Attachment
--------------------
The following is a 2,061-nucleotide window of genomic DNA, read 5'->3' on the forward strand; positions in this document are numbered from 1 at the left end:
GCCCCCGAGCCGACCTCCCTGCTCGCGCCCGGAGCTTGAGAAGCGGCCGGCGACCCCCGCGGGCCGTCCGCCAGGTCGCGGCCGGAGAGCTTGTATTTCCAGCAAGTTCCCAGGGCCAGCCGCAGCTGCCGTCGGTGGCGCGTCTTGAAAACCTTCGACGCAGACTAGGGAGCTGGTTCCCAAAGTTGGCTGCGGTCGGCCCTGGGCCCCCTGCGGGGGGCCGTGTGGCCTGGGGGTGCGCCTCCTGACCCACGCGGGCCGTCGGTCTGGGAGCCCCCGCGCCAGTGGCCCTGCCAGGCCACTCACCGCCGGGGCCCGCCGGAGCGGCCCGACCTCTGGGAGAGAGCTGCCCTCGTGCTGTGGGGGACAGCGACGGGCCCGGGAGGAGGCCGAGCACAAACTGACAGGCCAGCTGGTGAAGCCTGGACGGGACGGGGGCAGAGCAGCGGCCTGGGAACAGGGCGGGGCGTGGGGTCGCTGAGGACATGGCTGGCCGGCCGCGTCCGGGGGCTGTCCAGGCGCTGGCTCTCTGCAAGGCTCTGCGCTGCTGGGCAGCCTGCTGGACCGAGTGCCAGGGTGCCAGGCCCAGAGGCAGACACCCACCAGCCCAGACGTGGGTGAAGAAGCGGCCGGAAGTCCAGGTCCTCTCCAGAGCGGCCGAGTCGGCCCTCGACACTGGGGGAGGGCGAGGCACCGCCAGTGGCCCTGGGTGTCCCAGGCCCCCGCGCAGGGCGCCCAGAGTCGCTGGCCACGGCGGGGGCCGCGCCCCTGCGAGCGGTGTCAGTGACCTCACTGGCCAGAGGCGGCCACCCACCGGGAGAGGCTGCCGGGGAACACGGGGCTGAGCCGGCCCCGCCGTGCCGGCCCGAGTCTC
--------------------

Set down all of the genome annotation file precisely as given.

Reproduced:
The following is a 2,061-nucleotide window of genomic DNA, read 5'->3' on the forward strand; positions in this document are numbered from 1 at the left end:
GCCCCCGAGCCGACCTCCCTGCTCGCGCCCGGAGCTTGAGAAGCGGCCGGCGACCCCCGCGGGCCGTCCGCCAGGTCGCGGCCGGAGAGCTTGTATTTCCAGCAAGTTCCCAGGGCCAGCCGCAGCTGCCGTCGGTGGCGCGTCTTGAAAACCTTCGACGCAGACTAGGGAGCTGGTTCCCAAAGTTGGCTGCGGTCGGCCCTGGGCCCCCTGCGGGGGGCCGTGTGGCCTGGGGGTGCGCCTCCTGACCCACGCGGGCCGTCGGTCTGGGAGCCCCCGCGCCAGTGGCCCTGCCAGGCCACTCACCGCCGGGGCCCGCCGGAGCGGCCCGACCTCTGGGAGAGAGCTGCCCTCGTGCTGTGGGGGACAGCGACGGGCCCGGGAGGAGGCCGAGCACAAACTGACAGGCCAGCTGGTGAAGCCTGGACGGGACGGGGGCAGAGCAGCGGCCTGGGAACAGGGCGGGGCGTGGGGTCGCTGAGGACATGGCTGGCCGGCCGCGTCCGGGGGCTGTCCAGGCGCTGGCTCTCTGCAAGGCTCTGCGCTGCTGGGCAGCCTGCTGGACCGAGTGCCAGGGTGCCAGGCCCAGAGGCAGACACCCACCAGCCCAGACGTGGGTGAAGAAGCGGCCGGAAGTCCAGGTCCTCTCCAGAGCGGCCGAGTCGGCCCTCGACACTGGGGGAGGGCGAGGCACCGCCAGTGGCCCTGGGTGTCCCAGGCCCCCGCGCAGGGCGCCCAGAGTCGCTGGCCACGGCGGGGGCCGCGCCCCTGCGAGCGGTGTCAGTGACCTCACTGGCCAGAGGCGGCCACCCACCGGGAGAGGCTGCCGGGGAACACGGGGCTGAGCCGGCCCCGCCGTGCCGGCCCGAGTCTC